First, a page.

- Lamar Advertising is actually a REIT which operates throughout the US & Canada.
- Outfront Media, another REIT, is the youngest of the three. A few years ago they refused to run some underwear ads, because “period” was used in the copy, accompanied by (racy) images of grapefruits.
Billboard growth & decline
Pre-COVID, out-of-home advertising spend was growing at around 5-7% YoY. Money was moving into billboards from newspapers, radio and even TV. Post-COVID, it’s been another story. Because the medium is notoriously difficult to track & prove ROI, it’s often the first ad market that is jettisoned in a recession.
Previous downturns have shown that billboard industry suffers at 3x the general economy on the downside. But given the global lockdowns, nuked travel sector, and impeded mobility, this recession has hit extremely hard. The industry is currently down 21% YoY. These are very dark times for the big three, as well as for independent owner-operators, who have slashed prices up to 95%.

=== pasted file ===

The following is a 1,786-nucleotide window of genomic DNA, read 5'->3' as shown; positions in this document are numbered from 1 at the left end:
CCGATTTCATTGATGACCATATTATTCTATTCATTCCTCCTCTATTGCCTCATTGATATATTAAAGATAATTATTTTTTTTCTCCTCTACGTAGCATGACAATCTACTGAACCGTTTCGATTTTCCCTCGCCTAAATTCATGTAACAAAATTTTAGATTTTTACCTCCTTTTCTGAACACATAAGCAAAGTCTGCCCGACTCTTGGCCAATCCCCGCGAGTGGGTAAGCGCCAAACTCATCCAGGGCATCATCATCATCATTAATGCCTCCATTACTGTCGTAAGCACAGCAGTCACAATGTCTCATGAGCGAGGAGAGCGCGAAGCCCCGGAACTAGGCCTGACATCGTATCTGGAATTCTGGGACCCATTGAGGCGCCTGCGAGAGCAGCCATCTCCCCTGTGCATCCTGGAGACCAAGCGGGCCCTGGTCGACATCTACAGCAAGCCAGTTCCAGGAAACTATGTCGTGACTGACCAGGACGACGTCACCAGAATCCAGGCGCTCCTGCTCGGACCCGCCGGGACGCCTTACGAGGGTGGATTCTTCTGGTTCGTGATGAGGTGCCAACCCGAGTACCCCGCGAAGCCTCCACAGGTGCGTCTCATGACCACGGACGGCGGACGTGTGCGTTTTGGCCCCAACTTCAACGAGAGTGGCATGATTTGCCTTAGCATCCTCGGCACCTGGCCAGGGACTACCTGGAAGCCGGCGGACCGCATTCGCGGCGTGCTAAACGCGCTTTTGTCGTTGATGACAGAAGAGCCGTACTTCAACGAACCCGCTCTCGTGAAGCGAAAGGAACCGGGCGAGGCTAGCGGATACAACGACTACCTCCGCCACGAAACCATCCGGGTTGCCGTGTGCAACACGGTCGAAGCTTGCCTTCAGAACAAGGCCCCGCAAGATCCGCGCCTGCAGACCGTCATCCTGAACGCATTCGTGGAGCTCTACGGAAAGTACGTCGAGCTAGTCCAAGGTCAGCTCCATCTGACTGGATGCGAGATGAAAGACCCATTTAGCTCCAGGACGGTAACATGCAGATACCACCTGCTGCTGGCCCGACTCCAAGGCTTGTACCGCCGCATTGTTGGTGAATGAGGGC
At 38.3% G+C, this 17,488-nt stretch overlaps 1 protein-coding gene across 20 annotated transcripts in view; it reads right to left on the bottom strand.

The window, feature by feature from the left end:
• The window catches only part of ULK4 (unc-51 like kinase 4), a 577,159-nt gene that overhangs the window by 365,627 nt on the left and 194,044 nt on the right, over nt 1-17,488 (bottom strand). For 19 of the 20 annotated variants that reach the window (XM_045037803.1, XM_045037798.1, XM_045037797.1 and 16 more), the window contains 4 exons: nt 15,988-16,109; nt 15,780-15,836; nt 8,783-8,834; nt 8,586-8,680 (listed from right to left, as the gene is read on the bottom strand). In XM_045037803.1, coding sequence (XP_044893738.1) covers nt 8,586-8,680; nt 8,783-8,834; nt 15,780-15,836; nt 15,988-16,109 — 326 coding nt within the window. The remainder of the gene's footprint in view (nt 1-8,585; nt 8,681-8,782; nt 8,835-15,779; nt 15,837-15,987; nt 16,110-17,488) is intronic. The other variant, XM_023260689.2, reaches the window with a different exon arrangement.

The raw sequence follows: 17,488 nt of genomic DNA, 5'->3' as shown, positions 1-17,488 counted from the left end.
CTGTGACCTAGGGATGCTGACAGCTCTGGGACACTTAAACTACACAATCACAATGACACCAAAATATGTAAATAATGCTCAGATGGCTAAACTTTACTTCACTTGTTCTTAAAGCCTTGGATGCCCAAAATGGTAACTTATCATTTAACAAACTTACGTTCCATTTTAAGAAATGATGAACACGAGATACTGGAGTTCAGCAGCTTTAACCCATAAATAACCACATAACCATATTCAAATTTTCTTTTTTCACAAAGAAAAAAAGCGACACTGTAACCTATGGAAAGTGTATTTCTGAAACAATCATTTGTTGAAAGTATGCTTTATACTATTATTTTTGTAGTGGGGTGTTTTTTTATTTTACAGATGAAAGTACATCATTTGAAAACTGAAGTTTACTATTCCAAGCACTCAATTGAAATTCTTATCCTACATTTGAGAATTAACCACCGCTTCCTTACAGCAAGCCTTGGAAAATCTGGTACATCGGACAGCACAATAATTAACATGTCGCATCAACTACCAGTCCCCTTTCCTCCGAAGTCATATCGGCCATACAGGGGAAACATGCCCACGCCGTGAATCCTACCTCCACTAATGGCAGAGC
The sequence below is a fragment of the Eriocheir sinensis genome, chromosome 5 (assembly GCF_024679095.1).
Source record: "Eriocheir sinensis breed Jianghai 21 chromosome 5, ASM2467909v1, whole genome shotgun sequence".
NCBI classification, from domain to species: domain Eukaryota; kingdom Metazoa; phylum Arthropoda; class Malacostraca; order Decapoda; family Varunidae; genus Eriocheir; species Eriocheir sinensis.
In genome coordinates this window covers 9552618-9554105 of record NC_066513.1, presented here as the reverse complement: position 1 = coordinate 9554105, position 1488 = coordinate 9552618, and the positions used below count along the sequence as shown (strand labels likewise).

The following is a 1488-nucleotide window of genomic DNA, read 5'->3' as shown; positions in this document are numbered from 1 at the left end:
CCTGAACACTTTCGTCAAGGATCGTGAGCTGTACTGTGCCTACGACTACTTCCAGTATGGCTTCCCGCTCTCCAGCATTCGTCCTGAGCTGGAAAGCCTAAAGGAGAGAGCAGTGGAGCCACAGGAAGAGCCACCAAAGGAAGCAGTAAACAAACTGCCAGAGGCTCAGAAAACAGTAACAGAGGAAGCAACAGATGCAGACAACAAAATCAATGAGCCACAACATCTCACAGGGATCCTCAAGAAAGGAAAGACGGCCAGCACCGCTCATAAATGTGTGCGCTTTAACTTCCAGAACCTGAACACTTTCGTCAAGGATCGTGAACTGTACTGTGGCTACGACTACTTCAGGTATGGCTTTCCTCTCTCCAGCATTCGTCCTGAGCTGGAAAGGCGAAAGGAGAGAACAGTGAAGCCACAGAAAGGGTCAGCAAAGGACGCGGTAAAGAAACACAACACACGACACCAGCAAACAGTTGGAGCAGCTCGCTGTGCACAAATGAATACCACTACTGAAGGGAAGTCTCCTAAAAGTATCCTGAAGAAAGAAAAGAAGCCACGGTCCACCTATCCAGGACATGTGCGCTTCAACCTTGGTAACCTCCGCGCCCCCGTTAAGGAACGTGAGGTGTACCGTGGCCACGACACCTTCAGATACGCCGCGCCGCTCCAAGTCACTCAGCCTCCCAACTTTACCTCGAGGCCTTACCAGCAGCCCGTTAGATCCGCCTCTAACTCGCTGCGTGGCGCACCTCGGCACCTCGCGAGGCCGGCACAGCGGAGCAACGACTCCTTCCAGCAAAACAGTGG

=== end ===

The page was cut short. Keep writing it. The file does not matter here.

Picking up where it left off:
But just like recessions offer good opportunities for scooping up distressed websites, real estate, or other or assets, right now is probably the best time in decades to consider getting into the billboard space.
So how do you make it happen? Read on…
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Why invest in billboards?
Owning a billboard is kind of the perfect alternative asset. It’s ultimately a simple business model: Build (or buy) a board, sell ads, collect revenue. At that point, you’re ultimately running a sales organization.
Collections are steady (although local suppliers pay quicker than national advertisers), and bad debt issues are rare. It provides a regular income cash flow with very healthy margins. EBITDA margins can reach up to 40 – 50 percent for well-placed boards.